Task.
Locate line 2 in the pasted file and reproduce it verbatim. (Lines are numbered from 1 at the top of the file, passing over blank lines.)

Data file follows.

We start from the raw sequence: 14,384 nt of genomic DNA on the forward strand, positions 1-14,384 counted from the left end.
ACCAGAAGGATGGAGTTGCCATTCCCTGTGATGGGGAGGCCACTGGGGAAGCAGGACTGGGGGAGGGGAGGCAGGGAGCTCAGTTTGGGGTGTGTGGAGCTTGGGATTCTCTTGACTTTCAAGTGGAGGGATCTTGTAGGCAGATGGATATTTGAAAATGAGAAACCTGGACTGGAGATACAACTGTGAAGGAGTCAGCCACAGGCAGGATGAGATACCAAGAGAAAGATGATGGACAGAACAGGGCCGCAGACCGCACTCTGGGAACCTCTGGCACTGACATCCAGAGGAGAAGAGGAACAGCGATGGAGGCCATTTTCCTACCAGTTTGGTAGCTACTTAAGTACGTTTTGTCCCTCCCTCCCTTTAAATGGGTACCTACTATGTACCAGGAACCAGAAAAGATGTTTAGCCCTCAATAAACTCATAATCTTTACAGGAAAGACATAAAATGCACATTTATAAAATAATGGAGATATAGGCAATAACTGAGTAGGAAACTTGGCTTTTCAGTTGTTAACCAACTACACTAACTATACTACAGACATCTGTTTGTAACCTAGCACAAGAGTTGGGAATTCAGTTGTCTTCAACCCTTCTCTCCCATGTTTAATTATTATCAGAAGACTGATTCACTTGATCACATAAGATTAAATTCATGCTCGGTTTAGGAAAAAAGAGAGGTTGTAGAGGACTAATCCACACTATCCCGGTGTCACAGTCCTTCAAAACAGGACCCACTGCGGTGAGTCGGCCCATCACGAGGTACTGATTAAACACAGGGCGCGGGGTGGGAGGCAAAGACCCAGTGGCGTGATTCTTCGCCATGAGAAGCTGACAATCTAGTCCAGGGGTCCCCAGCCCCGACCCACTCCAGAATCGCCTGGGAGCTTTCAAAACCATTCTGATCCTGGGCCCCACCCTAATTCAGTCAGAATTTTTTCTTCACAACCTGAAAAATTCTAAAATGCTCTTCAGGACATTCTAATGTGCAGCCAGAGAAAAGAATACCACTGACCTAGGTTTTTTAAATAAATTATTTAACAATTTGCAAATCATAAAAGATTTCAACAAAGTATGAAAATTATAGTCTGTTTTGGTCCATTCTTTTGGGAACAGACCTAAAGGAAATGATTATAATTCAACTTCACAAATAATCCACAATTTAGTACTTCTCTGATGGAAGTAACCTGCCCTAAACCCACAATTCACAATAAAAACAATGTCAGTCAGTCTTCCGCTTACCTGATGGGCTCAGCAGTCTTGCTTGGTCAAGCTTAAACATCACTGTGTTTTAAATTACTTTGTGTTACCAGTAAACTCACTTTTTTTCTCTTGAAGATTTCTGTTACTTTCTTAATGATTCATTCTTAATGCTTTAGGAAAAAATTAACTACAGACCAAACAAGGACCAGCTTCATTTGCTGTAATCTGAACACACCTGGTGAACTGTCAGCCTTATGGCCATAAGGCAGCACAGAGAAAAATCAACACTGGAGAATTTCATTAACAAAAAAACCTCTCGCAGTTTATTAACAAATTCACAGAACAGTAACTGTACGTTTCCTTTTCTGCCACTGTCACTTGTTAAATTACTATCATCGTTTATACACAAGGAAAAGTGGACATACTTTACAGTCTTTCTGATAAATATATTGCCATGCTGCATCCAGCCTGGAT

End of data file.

ACCAGAAGGATGGAGTTGCCATTCCCTGTGATGGGGAGGCCACTGGGGAAGCAGGACTGGGGGAGGGGAGGCAGGGAGCTCAGTTTGGGGTGTGTGGAGCTTGGGATTCTCTTGACTTTCAAGTGGAGGGATCTTGTAGGCAGATGGATATTTGAAAATGAGAAACCTGGACTGGAGATACAACTGTGAAGGAGTCAGCCACAGGCAGGATGAGATACCAAGAGAAAGATGATGGACAGAACAGGGCCGCAGACCGCACTCTGGGAACCTCTGGCACTGACATCCAGAGGAGAAGAGGAACAGCGATGGAGGCCATTTTCCTACCAGTTTGGTAGCTACTTAAGTACGTTTTGTCCCTCCCTCCCTTTAAATGGGTACCTACTATGTACCAGGAACCAGAAAAGATGTTTAGCCCTCAATAAACTCATAATCTTTACAGGAAAGACATAAAATGCACATTTATAAAATAATGGAGATATAGGCAATAACTGAGTAGGAAACTTGGCTTTTCAGTTGTTAACCAACTACACTAACTATACTACAGACATCTGTTTGTAACCTAGCACAAGAGTTGGGAATTCAGTTGTCTTCAACCCTTCTCTCCCATGTTTAATTATTATCAGAAGACTGATTCACTTGATCACATAAGATTAAATTCATGCTCGGTTTAGGAAAAAAGAGAGGTTGTAGAGGACTAATCCACACTATCCCGGTGTCACAGTCCTTCAAAACAGGACCCACTGCGGTGAGTCGGCCCATCACGAGGTACTGATTAAACACAGGGCGCGGGGTGGGAGGCAAAGACCCAGTGGCGTGATTCTTCGCCATGAGAAGCTGACAATCTAGTCCAGGGGTCCCCAGCCCCGACCCACTCCAGAATCGCCTGGGAGCTTTCAAAACCATTCTGATCCTGGGCCCCACCCTAATTCAGTCAGAATTTTTTCTTCACAACCTGAAAAATTCTAAAATGCTCTTCAGGACATTCTAATGTGCAGCCAGAGAAAAGAATACCACTGACCTAGGTTTTTTAAATAAATTATTTAACAATTTGCAAATCATAAAAGATTTCAACAAAGTATGAAAATTATAGTCTGTTTTGGTCCATTCTTTTGGGAACAGACCTAAAGGAAATGATTATAATTCAACTTCACAAATAATCCACAATTTAGTACTTCTCTGATGGAAGTAACCTGCCCTAAACCCACAATTCACAATAAAAACAATGTCAGTCAGTCTTCCGCTTACCTGATGGGCTCAGCAGTCTTGCTTGGTCAAGCTTAAACATCACTGTGTTTTAAATTACTTTGTGTTACCAGTAAACTCACTTTTTTTCTCTTGAAGATTTCTGTTACTTTCTTAATGATTCATTCTTAATGCTTTAGGAAAAAATTAACTACAGACCAAACAAGGACCAGCTTCATTTGCTGTAATCTGAACACACCTGGTGAACTGTCAGCCTTATGGCCATAAGGCAGCACAGAGAAAAATCAACACTGGAGAATTTCATTAACAAAAAAACCTCTCGCAGTTTATTAACAAATTCACAGAACAGTAACTGTACGTTTCCTTTTCTGCCACTGTCACTTGTTAAATTACTATCATCGTTTATACACAAGGAAAAGTGGACATACTTTACAGTCTTTCTGATAAATATATTGCCATGCTGCATCCAGCCTGGAT